• Perform in-depth keyword and audience research, including search intent analysis as explained earlier.
  • Break down your keyword list by search intent.
    • Informational and commercial investigation keywords are usually better suited for blog articles. Commercial investigation keywords can also be used on product category pages, when you have a decent amount of products/content there.
    • Transactional pages are only suited for your website’s products and service pages.
  • Group your keywords together in topic clusters. Semantically similar keywords and synonyms should be placed together, in the same group. Make sure that all keywords in each group have the same search intent.
  • Webpages vs. Keyword Cluster Mapping
    • After you have created the groups of keywords, create a spreadsheet with all your website pages. Only the most relevant ones, you can leave pagination off for example.
    • In the spreadsheet you created with your website pages, add one column for web page search intent, and define each page search intent.
    • Your goal now is to match one group of keywords with only one page. This should always be a single 1:1 matching. This avoids keyword cannibalization and helps your optimization process.
    • Now you should check if the page search intent matches the keyword group search intent. If it matches, the page is fine, if not, you should find another cluster of keywords to target and you need to revisit the website copy/meta tags.

Please note that this is a very basic way to check and optimize for search intent, here you can get as complex as you want, including pulling Google Search Console data from API, automatically detecting search intent with Python, and using an NLU model, like IBM Watson, to extract relevant keywords, concepts and categories that will help you with the mapping process.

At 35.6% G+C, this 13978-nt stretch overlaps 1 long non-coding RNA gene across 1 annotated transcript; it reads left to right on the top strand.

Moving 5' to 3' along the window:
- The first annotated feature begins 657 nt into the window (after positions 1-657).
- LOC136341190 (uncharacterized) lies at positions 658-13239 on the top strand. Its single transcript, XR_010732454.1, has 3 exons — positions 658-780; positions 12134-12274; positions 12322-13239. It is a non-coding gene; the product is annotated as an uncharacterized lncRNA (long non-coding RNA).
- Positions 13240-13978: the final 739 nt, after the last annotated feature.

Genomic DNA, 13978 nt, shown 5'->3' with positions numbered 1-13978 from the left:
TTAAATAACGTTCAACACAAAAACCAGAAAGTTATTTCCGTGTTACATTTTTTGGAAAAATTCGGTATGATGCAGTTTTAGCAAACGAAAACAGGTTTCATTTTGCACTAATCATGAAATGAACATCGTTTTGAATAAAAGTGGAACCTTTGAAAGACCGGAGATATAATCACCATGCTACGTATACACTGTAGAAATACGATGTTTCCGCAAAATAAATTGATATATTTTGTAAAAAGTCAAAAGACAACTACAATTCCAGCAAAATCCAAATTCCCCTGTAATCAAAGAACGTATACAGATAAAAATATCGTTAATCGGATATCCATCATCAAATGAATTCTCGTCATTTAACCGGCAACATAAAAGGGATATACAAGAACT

However, the goal of this article is to give you a clear understanding of what search intent is and the steps you need to take to optimize your pages search intent.

Final Thoughts on Search Intent

It’s important to ensure that your content is in line with the keywords people are searching for and the search intent of your customers. In short, update your current content to match the search intent of your customer base. 

This way, when people search for your brand or product, they’ll see the correct page in your website immediately. This will help boost sales and help your audience engage with your website content better. 

If you do not provide the users what they’re looking for, it will have a negative impact on your website Google rankings. If you want your website to consistently rank higher than the competitor’s websites, we suggest you provide your users with the information they are looking for, and both your customers and Google will surely pay you back for your efforts.

Join our

Subscribe to our daily newsletter to get the latest industry news.

Share on:


E-E-A-T and Its Impact on Local SEO for Health and Wellness Brands

Reading Time: 5 minutes In 2024, experience, expertise, authoritativeness, and trustworthiness (E-E-A-T) will become crucial signals for local search engine optimization (SEO), especially for businesses in the health and wellness niche.  With the rise of voice search and featured snippets highlighting critical information directly in search results, Google aims to better match user intent by surfacing content from reliable […]

Doctor Writing Blog Post

Applying E-E-A-T to Content Marketing Strategies

Reading Time: 5 minutes In today’s digital landscape, businesses need to earn the trust and loyalty of their audience.  High-quality content that demonstrates experience, expertise, authoritativeness, and trustworthiness (E-E-A-T) is essential for making meaningful connections and driving results.  This article will explore practical strategies for optimizing your content marketing for E-E-A-T—helping you attract and retain customers in an increasingly […]

Google Algorithms, Broad Core Updates, and EEAT.

E-E-A-T in the Context of Google Updates and Algorithms

Reading Time: 9 minutes The quality of a website’s content plays a major role in how it ranks in Google search results.  As Google’s algorithms continue to evolve, focusing on experience, expertise, authoritativeness, and trustworthiness (E-E-A-T) is becoming increasingly important for SEO success. Recent Google updates like the May 2020 Core Update and the November 2021 Product Reviews Update […]